The work / blog balance

Workign stuff out...

Nice Pen. The Pig’s Lipstick and Faces in Places work stuff out

OK slightly weird one this… I’ve just checked all my fellow ‘Channel 4 employees who blog’ websites, and none of them have yet written about the session we had this morning about how channel 4 staff handle their blogs. Maybe I’ve too much free time tonight?

Anyway, first a bit of history. Channel 4 has come a little late to the staff-who-blog policy thing. When I was at the BBC two years ago Nick Reynolds ran, in my estimation, a perfect example of how to come up with a staff blogging policy. He started a wiki, threw up some thoughts with a nod to HR and stuff, and asked us, the bloggers, to edit and tweak the guidelines. After a short debate consensus was reached and the whole lot put on a public facing page for the world to see. Nick was it that easy?

So this morning I attended a session about staff blogging for channel 4. There was a previous session which addressed the idea of an official channel 4 blogger attended by Press and Publicity, Marketing, Legal and Compliance and other interested parties. Of Channel 4’s traditional approach to media communications I will say this, and it’s an observation not a critism. Our set up, our DNA, is programmed to deal with the likes of the Liverpool Echo, not Cory Doctrow. There was talk about the channel 4 ‘line’, but the day a company of 900+ souls speak as one voice on a subject is the day we become bees. If my time at channel 4 has taught me anything, it’s that the staff actually care and have a huge range of opinions on our output, it’s just that in the past you had to go to the Barley Mow or the Greencoat Boy to (over)hear those views and that those views were drowned out by ‘the line’. This isn’t the case anymore and there are parts of the organisation that have no frame of reference for this; It could be described as the introduction of rats to a previously perfectly balanced eco-system of flightless tropical birds. Just how does the channel respond to people who blog about our content, and staff who blog about… well as it turns out, all sorts of things.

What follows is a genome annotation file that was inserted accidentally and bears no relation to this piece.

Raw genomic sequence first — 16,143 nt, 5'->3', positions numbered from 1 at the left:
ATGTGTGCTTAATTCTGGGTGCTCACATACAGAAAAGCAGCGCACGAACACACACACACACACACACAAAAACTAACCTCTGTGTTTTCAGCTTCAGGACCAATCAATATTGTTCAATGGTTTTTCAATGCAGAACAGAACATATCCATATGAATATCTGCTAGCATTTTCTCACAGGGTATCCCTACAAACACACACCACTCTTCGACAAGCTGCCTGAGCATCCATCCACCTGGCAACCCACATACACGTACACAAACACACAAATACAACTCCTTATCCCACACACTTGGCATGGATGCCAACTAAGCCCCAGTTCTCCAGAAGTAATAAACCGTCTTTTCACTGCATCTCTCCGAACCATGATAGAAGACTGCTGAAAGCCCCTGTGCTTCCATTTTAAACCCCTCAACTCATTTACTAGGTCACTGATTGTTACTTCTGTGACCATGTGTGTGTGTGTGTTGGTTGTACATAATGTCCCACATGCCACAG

Some topics that came up from the session, and maybe my fellow workers can fill in the blanks.

Public vs Anonymity: anonymous blogging is ok, it’s often how many of us start. But hiding behind anonymity for the sake of being controversial is not very good. Many of us, myself included, hid behind a nickname or moniker. Which makes us all sound like American truckers “Cowbite this is eyedropper you got your ears on good buddy 10-4?” Let’s face it, we’re not whistleblowers, using annonymity just to be bitchy is.. well it’s a faux pas.

Say it loud: I think there’s loads of brilliant people at channel 4, with knowledge and skills and tips and experience. Everyone should feel they can talk about what they do, not matter what their dept or job title.